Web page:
American Scenes, and Christian Slavery eBook

This eBook from the Gutenberg Project consists of approximately 236 pages of information about American Scenes, and Christian Slavery.
made blessings, and to those who are not his people blessings are made curses.  So sickness, persecution, and death are made blessings to the saints.  Death to the Christian is like an honourable discharge to the soldier after the toil and the danger of the field of strife.  But that illustration (said he) is too feeble:  I will give you another.  Imagine, on a bleak and dreary mountain, the humble dwelling of two old people.  They are bending under the weight of years.  Amidst destitution and want, they are tottering on the verge of the grave.  A messenger comes, and tells them of a relative who has died, and left them a large inheritance,—­one by which every want will be supplied, and every desire realized,—­one that will, the moment they touch it with the soles of their feet, make them young again:  he points, moreover, to the very chariot that is to convey them thither.  Would this be bad news to those old people?  Now, such is death to the child of God.  The cord is cut, and the spirit takes its flight to the abodes of the blest.  Or take another illustration.  A stage-coach was once upset.  Many of the passengers were in great danger.  One man snatched a little babe from among the wheels, and laid it down in a place of safety on the roadside.  Twenty years after the same man was travelling in a stage, on the same road, and telling those around him about the accident which had taken place a long time before.  A young lady, sitting opposite, was listening to the narrative with eager interest, and at last she burst out with rapture, “Is it possible that I have at last found my deliverer?  I was that little babe you rescued!” Something like this will be the disclosures that death will make.  Having thus illustrated the inheritance of the people of God, let me ask you (said he) who are not his people—­what will all these things be to you, if you die without Christ?  The living ministry?  The world?  Life?  Death?  Having spoken briefly, with power and pathos, on each of these particulars, he very coolly and deliberately turned to Rev. xxii. 17, and read, “The Spirit and the Bride say, Come; and let him that heareth say, Come,” &c., &c., and closed abruptly, with neither an Amen nor an invocation of any kind.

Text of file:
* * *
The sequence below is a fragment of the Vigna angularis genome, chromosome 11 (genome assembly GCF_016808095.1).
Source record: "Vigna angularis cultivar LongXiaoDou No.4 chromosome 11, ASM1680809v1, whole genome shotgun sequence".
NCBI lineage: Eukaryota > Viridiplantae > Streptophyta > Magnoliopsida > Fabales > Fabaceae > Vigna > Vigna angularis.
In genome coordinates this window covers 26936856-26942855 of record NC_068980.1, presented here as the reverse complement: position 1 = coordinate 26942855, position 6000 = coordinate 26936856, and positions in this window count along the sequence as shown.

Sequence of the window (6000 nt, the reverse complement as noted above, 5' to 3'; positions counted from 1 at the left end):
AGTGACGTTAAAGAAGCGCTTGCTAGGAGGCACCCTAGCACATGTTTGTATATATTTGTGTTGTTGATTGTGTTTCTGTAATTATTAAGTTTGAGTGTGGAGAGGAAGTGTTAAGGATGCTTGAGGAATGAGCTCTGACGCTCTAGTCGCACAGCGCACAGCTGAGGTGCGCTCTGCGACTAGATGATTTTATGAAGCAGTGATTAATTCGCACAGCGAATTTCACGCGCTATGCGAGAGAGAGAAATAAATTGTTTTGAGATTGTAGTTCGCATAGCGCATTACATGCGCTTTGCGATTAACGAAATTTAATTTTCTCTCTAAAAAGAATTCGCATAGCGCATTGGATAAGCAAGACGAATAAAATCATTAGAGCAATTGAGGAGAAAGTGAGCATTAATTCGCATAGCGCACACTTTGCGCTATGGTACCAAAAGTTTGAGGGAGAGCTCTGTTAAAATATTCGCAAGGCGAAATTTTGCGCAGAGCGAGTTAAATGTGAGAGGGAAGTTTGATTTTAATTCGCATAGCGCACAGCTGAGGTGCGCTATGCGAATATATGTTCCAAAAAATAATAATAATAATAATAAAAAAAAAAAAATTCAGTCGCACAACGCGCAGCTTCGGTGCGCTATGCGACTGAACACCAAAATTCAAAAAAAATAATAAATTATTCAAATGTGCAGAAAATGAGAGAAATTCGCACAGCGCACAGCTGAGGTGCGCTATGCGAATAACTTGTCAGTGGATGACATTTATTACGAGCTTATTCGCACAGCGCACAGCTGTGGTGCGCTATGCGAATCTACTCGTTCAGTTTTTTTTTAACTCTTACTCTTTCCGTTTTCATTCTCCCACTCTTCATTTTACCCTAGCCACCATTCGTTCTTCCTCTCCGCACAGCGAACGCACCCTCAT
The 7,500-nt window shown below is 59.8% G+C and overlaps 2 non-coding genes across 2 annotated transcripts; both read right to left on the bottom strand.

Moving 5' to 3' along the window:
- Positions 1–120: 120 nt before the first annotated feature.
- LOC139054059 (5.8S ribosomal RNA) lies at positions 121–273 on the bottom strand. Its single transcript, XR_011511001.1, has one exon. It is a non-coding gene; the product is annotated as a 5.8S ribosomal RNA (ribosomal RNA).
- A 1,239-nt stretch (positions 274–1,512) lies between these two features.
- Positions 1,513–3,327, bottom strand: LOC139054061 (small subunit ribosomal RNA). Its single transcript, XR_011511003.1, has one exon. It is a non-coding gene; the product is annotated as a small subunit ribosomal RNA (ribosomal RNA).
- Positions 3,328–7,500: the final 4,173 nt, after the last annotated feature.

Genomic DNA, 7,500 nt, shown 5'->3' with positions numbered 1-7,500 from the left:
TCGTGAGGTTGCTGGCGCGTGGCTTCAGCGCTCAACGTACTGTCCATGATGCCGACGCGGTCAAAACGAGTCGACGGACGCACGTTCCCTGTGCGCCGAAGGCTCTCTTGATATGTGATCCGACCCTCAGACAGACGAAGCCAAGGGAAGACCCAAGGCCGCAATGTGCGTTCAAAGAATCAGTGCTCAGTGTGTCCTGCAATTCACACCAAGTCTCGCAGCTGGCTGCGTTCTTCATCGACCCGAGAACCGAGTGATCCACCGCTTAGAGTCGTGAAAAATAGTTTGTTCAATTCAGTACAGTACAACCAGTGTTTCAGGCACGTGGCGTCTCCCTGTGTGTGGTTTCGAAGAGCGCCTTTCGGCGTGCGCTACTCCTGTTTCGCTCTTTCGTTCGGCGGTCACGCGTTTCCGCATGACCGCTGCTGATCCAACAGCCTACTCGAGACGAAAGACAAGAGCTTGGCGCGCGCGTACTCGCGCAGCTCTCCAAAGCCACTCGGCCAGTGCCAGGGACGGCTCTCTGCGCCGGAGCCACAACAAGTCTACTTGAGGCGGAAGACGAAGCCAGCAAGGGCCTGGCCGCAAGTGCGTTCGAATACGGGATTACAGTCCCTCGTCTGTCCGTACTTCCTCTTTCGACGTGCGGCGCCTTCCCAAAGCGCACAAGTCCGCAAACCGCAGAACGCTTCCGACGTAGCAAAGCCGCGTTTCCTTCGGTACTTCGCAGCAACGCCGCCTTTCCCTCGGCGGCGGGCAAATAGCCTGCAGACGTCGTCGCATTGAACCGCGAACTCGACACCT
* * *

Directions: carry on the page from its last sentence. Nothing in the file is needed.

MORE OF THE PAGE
Such was the first sermon I heard in the United States.  It was thoroughly evangelical and good; but I listened to it with mingled feelings.  It was painful to think that such a ministry could co-exist with slavery.  The creed it is evident may be evangelical, while there is a woful neglect of the duties of practical piety.

LETTER V.

First Religious Service in America (continued)—­A Collection “taken up”—­Rush out—­Evening Service—­Sketch of the Sermon—­Profanation of the Sabbath—­The Monthly Concert for Prayer.

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American Scenes, and Christian Slavery from Project Gutenberg. Public domain.
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